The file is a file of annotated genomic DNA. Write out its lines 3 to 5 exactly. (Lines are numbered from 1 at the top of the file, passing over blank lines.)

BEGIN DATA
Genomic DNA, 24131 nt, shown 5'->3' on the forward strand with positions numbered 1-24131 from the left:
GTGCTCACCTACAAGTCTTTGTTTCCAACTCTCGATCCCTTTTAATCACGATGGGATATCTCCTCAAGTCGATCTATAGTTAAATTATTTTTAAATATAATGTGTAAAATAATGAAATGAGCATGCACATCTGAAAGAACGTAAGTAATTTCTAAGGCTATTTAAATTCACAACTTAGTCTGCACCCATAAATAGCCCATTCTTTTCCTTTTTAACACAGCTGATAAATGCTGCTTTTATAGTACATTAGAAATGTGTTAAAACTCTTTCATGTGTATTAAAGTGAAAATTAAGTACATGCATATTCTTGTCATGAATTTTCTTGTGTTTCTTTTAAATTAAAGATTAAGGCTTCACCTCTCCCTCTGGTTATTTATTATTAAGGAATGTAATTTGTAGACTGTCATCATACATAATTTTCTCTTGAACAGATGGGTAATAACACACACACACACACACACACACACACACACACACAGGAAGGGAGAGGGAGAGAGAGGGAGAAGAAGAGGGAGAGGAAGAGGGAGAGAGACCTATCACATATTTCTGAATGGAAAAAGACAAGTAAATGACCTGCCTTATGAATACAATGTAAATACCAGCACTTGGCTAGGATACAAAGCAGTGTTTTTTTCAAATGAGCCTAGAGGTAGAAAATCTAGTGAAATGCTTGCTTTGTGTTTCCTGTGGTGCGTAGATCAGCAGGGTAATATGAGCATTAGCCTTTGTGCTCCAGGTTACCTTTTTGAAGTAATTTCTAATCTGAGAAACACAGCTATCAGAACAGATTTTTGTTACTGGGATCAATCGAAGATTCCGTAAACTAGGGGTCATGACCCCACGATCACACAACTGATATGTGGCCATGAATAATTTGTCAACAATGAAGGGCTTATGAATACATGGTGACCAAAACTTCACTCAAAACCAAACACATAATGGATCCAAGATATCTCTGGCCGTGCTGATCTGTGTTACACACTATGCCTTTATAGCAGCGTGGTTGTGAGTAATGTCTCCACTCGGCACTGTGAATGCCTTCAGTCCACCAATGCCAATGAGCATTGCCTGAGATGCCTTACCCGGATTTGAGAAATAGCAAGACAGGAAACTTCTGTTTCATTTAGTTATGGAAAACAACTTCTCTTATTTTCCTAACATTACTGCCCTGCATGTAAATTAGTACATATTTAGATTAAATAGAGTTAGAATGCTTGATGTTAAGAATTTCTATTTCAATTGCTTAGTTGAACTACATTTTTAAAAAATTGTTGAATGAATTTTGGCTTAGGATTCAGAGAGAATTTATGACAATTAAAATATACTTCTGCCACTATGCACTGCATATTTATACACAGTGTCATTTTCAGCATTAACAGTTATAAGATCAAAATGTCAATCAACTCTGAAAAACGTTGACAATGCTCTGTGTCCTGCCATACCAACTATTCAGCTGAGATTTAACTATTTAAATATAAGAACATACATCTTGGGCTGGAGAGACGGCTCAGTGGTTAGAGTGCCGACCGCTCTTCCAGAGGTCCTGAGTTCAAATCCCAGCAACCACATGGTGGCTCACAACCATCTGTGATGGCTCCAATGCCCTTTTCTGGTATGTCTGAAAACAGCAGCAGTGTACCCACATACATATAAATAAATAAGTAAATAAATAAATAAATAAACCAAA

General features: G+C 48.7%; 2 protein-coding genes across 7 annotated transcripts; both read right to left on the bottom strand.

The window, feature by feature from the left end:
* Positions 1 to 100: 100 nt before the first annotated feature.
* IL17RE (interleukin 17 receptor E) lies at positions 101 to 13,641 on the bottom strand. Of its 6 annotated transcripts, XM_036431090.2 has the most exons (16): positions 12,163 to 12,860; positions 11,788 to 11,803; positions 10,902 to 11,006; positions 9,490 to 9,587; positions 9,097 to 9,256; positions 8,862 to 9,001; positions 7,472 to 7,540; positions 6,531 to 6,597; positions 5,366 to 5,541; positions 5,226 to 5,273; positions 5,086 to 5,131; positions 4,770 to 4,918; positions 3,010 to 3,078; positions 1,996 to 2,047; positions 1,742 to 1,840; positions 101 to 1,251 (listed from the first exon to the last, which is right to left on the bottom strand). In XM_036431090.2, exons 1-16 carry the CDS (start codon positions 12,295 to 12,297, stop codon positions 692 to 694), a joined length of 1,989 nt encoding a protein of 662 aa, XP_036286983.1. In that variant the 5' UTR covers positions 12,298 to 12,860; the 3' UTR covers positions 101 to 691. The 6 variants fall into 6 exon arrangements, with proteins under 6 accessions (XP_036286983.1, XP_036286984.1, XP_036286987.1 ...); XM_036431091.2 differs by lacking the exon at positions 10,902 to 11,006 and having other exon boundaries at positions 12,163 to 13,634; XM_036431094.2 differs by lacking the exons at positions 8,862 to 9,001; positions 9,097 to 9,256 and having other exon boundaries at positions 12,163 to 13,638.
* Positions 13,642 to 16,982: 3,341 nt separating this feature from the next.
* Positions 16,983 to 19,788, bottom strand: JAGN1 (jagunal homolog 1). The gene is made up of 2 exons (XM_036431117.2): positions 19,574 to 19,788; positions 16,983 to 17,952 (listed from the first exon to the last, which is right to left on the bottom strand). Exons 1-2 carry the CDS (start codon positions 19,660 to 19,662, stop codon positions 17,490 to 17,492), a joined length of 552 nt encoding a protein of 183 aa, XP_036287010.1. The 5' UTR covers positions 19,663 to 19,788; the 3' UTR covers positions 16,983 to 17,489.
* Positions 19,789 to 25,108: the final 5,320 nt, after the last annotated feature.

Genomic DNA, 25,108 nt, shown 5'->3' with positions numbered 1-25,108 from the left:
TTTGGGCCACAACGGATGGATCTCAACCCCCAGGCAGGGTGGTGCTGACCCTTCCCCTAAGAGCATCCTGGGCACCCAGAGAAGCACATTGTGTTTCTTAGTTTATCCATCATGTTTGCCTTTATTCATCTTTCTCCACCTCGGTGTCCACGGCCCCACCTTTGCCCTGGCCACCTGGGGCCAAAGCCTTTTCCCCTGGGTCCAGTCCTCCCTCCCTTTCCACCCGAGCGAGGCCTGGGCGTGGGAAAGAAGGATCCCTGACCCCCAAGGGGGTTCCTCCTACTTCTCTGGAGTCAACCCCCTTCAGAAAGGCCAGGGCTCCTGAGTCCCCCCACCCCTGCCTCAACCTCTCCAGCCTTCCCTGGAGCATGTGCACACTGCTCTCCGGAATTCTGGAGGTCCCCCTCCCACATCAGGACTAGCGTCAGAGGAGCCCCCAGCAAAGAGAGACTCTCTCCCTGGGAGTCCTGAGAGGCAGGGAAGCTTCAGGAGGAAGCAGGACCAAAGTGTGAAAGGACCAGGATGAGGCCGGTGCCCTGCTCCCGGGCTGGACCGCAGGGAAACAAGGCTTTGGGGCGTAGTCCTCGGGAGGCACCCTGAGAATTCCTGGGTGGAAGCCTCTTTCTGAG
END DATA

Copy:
General features: G+C 48.7%; 2 protein-coding genes across 7 annotated transcripts; both read right to left on the bottom strand.

The window, feature by feature from the left end:
* Positions 1 to 100: 100 nt before the first annotated feature.